Glenmorangie is a superstar. Its succulent “original” bottling is lighter-bodied than others, and silky smooth. It sports a citrusy freshness and floral aromas. I like to pour a dram over ice with a squeeze of orange zest.

Johnnie Walker Black 12-Year-Old Blended Scotch, $30: Blended Scotch whisky is a mélange of different malt whiskies and regions to give layers of complexity to the spirit. Full-bodied and lush, it’s a richly styled


Named for the Mexican city of Tequila and its local volcano, tequila is a fiery spirit I adore. Made from the blue agave plant grown in Tequila and surrounding hillsides of the Jalisco area, it is crafted in three primary styles: un-aged blanco (white) or plata (silver); reposado (rested), which is aged a year or less in oak barrels and has a hint of amber color; and añejo (aged), which spends up to three years in oak barrels gaining richness, color and complexity.

Shopping list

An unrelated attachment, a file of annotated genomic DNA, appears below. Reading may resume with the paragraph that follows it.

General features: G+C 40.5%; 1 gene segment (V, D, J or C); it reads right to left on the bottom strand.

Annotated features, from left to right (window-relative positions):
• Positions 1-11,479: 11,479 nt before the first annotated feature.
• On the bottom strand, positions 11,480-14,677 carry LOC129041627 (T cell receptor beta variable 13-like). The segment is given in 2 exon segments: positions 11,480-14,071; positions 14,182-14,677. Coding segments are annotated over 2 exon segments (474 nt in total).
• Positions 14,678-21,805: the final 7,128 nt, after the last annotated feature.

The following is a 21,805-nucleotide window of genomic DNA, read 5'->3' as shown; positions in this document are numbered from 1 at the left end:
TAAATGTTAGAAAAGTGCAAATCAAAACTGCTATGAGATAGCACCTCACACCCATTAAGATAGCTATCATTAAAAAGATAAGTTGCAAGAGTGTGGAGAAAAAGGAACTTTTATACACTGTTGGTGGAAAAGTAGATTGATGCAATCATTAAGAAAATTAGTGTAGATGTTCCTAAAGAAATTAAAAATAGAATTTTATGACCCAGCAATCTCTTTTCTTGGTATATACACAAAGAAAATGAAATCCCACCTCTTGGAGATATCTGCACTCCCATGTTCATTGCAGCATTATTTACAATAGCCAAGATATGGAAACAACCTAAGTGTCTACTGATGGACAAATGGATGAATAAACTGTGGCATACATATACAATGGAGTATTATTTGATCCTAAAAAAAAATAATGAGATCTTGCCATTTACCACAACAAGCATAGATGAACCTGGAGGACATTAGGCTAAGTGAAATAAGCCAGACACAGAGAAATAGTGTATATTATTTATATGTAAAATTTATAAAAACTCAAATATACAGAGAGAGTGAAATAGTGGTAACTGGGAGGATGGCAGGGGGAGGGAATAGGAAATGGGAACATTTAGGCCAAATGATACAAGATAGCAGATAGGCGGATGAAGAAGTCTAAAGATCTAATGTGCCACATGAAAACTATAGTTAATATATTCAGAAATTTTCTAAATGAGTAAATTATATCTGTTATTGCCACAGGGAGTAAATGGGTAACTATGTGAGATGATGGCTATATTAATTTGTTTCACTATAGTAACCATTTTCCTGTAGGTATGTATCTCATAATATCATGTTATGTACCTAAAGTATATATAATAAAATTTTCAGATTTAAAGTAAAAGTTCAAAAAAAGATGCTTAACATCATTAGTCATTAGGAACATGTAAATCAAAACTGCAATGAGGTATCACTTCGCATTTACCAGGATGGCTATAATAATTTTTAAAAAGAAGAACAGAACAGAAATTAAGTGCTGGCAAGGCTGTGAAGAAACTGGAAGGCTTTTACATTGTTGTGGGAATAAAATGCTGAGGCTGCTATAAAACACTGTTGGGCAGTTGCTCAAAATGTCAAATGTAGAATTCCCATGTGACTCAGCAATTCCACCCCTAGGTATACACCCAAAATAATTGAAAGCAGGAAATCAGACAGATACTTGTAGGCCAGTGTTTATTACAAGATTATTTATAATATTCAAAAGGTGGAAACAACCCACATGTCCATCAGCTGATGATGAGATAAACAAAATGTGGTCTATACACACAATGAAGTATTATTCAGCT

Casa Noble Reposado Tequila, $48: Casa Noble, whose distiller is partly owned by musician Carlos Santana, is like a designer suit — beautiful to look at and fits like a glove. Triple distilled, aged a year in French oak barrels and imbued with a stunning velvety texture with smoky aromatics, this is a personal favorite. Packaged in a handblown blue glass bottle, it makes an impressive gift as well.

Tres Agaves Blanco Tequila, $28: Clear, crisp and pristine, this blanco is one to enjoy alone or use for mixed drinks. Tres Agaves’ many products also feature an organic agave nectar-infused margarita mix, and its website includes an education video series about tequila (watch with glass in hand).

Note: If you want to learn more about spirits, pack your bags. Visit the American Whiskey Trail (, the Scottish Highlands (, or head to Jalisco and take a trip to Tequila with Tres Agaves Tequila Tours and Academy (